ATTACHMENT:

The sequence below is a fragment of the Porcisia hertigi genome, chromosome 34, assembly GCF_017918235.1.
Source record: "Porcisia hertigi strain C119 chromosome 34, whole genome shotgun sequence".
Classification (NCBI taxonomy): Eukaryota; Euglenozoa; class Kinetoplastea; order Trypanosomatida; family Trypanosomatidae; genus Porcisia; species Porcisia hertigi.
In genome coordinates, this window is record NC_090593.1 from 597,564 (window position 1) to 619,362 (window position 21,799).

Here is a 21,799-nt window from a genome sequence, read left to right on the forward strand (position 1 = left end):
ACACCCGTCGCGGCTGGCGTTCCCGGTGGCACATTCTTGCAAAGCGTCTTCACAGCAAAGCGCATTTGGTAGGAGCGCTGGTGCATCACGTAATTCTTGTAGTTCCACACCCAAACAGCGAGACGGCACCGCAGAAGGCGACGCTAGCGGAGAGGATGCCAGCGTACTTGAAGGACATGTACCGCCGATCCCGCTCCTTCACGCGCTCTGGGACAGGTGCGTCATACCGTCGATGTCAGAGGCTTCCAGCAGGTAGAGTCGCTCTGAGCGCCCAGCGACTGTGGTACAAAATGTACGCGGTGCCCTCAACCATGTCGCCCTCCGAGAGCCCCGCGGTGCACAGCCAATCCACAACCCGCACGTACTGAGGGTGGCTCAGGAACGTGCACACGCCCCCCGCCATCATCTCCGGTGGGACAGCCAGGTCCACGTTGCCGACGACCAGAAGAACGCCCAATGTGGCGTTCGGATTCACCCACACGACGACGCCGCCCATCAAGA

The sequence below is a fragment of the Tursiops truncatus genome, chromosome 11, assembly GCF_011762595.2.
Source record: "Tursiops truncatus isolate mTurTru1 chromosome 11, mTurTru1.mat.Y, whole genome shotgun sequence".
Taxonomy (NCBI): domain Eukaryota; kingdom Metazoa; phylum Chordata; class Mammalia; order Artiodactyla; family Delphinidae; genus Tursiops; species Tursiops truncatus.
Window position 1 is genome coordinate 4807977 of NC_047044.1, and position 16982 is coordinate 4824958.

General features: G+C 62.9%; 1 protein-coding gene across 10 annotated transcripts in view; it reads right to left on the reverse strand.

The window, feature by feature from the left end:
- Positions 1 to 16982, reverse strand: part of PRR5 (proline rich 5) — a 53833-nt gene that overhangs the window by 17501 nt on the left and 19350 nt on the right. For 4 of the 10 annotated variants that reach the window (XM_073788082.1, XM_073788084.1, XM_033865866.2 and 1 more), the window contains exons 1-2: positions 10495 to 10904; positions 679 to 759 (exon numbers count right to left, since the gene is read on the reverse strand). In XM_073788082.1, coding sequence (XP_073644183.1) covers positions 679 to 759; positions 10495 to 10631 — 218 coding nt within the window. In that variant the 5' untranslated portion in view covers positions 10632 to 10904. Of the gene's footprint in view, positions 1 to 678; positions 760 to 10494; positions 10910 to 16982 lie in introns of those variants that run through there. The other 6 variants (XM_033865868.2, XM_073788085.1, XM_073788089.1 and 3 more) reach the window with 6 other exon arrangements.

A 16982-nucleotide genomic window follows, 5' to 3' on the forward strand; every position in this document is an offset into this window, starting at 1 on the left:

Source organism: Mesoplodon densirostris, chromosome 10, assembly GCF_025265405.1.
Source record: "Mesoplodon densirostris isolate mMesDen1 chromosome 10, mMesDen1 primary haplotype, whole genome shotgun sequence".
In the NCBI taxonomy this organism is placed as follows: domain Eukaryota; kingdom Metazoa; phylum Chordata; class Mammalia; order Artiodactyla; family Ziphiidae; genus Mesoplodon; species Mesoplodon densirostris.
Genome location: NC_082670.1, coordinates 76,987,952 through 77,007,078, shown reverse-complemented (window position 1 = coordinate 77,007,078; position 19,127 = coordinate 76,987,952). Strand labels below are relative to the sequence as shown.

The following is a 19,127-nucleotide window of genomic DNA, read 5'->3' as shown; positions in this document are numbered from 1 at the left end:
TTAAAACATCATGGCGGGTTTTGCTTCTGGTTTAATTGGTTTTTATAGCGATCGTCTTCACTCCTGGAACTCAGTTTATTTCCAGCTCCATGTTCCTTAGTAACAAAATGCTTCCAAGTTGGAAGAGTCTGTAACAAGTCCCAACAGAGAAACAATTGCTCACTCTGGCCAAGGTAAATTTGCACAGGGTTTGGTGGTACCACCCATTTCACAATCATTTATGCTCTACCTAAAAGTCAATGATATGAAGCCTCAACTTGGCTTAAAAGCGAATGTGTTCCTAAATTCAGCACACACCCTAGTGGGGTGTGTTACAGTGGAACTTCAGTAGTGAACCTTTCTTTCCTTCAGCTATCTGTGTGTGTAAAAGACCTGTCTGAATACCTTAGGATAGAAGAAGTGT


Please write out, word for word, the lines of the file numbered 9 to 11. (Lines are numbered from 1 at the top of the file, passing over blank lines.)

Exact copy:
Taxonomy (NCBI): domain Eukaryota; kingdom Metazoa; phylum Chordata; class Mammalia; order Artiodactyla; family Delphinidae; genus Tursiops; species Tursiops truncatus.
Window position 1 is genome coordinate 4807977 of NC_047044.1, and position 16982 is coordinate 4824958.

General features: G+C 62.9%; 1 protein-coding gene across 10 annotated transcripts in view; it reads right to left on the reverse strand.